Now that the mosquito season begins, it is time to start applying one or more of the preventive methods available to our animal. Thus, Veterinary Clinic ASIS Vets Launches the campaign for prevention and early detection of Leishmaniosis and explains everything we need to know about this disease.
Leishmaniasis is a serious parasitic disease that is transmitted by the bite of a mosquito. It is an endemic infection in the Mediterranean area, with high prevalences that can reach up to 70% in dogs in our area. It mainly affects the dog, but it can also affect people and other animals, wild and domestic. The main species responsible for canine leishmaniasis in the Mediterranean area is Leishmania infantum, a parasite that is transmitted by the bite of mosquitoes of the genus Phlebotomus.
The transmission is mainly caused by the bite of the mosquito, not by contact with an infected dog. Mosquitoes ingest leishmanias by sucking blood from an infected animal and when they bite again a new dog injects them with saliva into the skin. They are a very small mosquito type, with a maximum length of about 3 mm, capable of traversing conventional mosquito nets. Only mosquito females bite and do it especially during twilight and dusk. The activity of mosquitoes is more important in times and / or warmer areas, such as ours.
As explained from the veterinary clinic, depend on the immune system of the animal affected and the type of immune response that triggers: "It can vary from a subclinical or asymptomatic infection to a severe clinical syndrome that can be fatal for the animal." Leishmaniasis is a systemic and chronic disease that can cause:
- Reduced appetite
- Cutaneous lesions (wounds, alopecia, chronic ulcers, nodules, etc)
- Increase in the size of the lymph nodes and spleen
- Increased water intake and more urine, diarrhea, vomiting, bleeding from the nose or stool, eye injuries, lameness, etc.
- The abnormal and exaggerated production of antibodies produces immunological alterations that lead to conditions of vasculitis, polyarthritis, cutaneous ulcers, uveitis and glomerulonephritis, among others.
In many cases, animals with leishmaniasis suffer other concomitant co-infections such as heartworm disease (heartworm disease) and tick-borne infections, so that clinical signs may be aggravated or may be due to other infectious agents.
Can it affect people?
Although leishmaniasis affects dogs in particular, it can also affect people but there are few cases since our immune system is able to defeat the parasite. However, as discussed by Asis Vets, immunosuppressed people (cancer patients, organ transplants and immunosuppressive therapies, HIV ...) are more likely to get the disease.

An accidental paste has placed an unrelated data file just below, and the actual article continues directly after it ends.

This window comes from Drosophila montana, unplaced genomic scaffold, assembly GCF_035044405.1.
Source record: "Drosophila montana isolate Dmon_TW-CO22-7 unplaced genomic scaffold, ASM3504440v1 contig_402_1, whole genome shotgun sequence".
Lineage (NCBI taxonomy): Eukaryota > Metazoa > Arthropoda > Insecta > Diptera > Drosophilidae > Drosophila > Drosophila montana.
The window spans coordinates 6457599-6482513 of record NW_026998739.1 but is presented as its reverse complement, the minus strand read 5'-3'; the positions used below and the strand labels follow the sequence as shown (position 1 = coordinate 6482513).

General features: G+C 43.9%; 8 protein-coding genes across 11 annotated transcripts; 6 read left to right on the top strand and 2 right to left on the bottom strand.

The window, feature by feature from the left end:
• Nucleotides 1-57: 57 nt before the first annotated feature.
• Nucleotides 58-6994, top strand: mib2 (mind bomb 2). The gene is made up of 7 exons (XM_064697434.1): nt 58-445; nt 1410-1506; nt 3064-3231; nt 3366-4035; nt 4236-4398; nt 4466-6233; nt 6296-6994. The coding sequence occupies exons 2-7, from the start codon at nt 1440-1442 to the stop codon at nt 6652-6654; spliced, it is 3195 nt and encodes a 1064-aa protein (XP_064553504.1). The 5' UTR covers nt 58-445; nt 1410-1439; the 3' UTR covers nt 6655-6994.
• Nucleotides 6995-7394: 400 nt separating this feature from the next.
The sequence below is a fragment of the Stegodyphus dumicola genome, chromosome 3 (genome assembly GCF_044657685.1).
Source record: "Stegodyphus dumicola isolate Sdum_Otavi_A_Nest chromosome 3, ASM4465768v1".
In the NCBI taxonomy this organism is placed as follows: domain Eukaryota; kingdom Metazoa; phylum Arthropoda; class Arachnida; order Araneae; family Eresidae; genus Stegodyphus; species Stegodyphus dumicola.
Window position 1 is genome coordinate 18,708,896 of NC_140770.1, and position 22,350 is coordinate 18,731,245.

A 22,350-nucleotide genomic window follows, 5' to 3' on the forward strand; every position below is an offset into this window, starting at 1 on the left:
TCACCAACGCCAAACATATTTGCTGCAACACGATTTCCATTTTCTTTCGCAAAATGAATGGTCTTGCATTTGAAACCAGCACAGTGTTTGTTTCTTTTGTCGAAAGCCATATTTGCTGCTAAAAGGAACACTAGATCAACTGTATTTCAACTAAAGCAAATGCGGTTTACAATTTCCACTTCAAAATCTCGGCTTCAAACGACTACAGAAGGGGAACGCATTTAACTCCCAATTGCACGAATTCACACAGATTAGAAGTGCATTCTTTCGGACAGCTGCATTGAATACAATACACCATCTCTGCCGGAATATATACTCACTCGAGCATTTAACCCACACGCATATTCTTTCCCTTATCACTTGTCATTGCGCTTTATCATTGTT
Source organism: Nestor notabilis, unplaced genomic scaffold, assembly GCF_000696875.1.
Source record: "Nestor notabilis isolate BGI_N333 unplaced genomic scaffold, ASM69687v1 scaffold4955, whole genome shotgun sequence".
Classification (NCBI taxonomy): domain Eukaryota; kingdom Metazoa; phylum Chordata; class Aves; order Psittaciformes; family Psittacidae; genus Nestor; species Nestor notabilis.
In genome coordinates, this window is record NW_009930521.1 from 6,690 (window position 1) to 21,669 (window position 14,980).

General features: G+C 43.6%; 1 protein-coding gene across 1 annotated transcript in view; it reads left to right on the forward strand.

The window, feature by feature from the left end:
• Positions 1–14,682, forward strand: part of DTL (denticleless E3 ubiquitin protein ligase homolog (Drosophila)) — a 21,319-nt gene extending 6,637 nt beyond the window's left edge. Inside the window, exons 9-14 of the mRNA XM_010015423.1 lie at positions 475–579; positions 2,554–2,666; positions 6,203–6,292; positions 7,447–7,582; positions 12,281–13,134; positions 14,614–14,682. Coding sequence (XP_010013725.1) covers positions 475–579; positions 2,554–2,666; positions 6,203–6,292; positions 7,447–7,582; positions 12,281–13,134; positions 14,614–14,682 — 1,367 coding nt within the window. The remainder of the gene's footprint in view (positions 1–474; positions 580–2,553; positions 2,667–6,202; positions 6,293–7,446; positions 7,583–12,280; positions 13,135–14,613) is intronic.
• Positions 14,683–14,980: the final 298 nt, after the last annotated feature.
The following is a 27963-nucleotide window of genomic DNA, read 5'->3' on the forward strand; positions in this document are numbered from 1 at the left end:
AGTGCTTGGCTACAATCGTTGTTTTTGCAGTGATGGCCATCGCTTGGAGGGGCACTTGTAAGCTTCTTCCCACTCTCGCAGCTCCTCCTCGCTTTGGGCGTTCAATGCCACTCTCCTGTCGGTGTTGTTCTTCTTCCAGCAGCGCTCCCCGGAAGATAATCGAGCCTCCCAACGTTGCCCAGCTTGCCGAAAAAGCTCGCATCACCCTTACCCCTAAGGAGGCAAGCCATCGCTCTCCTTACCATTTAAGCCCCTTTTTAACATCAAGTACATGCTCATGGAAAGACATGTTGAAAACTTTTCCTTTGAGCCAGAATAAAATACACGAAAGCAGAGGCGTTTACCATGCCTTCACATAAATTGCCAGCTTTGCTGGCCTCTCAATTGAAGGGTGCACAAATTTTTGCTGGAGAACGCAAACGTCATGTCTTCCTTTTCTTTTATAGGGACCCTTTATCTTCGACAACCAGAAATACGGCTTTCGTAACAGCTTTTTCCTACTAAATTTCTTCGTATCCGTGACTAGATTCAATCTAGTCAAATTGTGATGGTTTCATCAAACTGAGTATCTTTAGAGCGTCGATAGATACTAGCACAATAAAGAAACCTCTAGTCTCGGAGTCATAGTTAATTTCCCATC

Therefore, prevention is important to control the pathology in dogs and try to reduce the risk of infection, with the fight against vectors, in turn to safeguard the health of people.
From Asis Vets comment: «Now that the mosquito season begins, it is time to start applying to our animal one or more of the preventive methods that we have. There are several repellent products for Phlebotomo (pipettes and collars) that can be easily applied by the owners, which can be used individually or in combination, and which can reduce the probability that the mosquito bites them ».
There is also a new vaccine on the market that, although it does not prevent our animal from acquiring leishmaniasis, it does significantly reduce the presence of clinical signs, inducing a milder and more favorable evolution of the disease. Its application is very safe and the only condition that is required is to test our animal before vaccinating it.
We live in an endemic area, and although every day there are more people aware of the welfare of our animals, there are still many animals that spend their days in poor conditions, without veterinary controls and without any type of preventive treatment.
To all this, we add that there is a wide variety of wildlife that lives in our mountains. The total eradication of Leishmaniosis is practically impossible, so from Veterinary Clinic ASIS Vets explain the importance of making owners aware that it is a truly serious disease for our dogs and that they should start trying to prevent it before it is necessary to treat it.
Call your appointment on the 96 579 19 69 phone and visit the ASIS Vets Veterinary Clinic in Avinguda del Trenc d'Alba, 14.